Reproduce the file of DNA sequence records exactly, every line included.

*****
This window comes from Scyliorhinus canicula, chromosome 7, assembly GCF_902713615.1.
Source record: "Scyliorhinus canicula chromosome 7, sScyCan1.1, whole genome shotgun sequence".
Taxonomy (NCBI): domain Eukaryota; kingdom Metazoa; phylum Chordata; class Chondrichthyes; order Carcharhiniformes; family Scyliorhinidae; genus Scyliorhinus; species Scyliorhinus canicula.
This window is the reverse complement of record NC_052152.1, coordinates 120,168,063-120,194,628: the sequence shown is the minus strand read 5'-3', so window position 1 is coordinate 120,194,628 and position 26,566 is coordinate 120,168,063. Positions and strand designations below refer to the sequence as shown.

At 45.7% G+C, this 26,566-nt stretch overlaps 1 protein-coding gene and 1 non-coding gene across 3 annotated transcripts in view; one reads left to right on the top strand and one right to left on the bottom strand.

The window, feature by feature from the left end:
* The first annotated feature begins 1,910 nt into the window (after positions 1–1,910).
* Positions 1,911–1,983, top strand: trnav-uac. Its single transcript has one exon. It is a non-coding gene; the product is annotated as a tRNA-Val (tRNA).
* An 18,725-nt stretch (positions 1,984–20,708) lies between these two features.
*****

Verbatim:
This window comes from Scyliorhinus canicula, chromosome 7, assembly GCF_902713615.1.
Source record: "Scyliorhinus canicula chromosome 7, sScyCan1.1, whole genome shotgun sequence".
Taxonomy (NCBI): domain Eukaryota; kingdom Metazoa; phylum Chordata; class Chondrichthyes; order Carcharhiniformes; family Scyliorhinidae; genus Scyliorhinus; species Scyliorhinus canicula.
This window is the reverse complement of record NC_052152.1, coordinates 120,168,063-120,194,628: the sequence shown is the minus strand read 5'-3', so window position 1 is coordinate 120,194,628 and position 26,566 is coordinate 120,168,063. Positions and strand designations below refer to the sequence as shown.

At 45.7% G+C, this 26,566-nt stretch overlaps 1 protein-coding gene and 1 non-coding gene across 3 annotated transcripts in view; one reads left to right on the top strand and one right to left on the bottom strand.

The window, feature by feature from the left end:
* The first annotated feature begins 1,910 nt into the window (after positions 1–1,910).
* Positions 1,911–1,983, top strand: trnav-uac. Its single transcript has one exon. It is a non-coding gene; the product is annotated as a tRNA-Val (tRNA).
* An 18,725-nt stretch (positions 1,984–20,708) lies between these two features.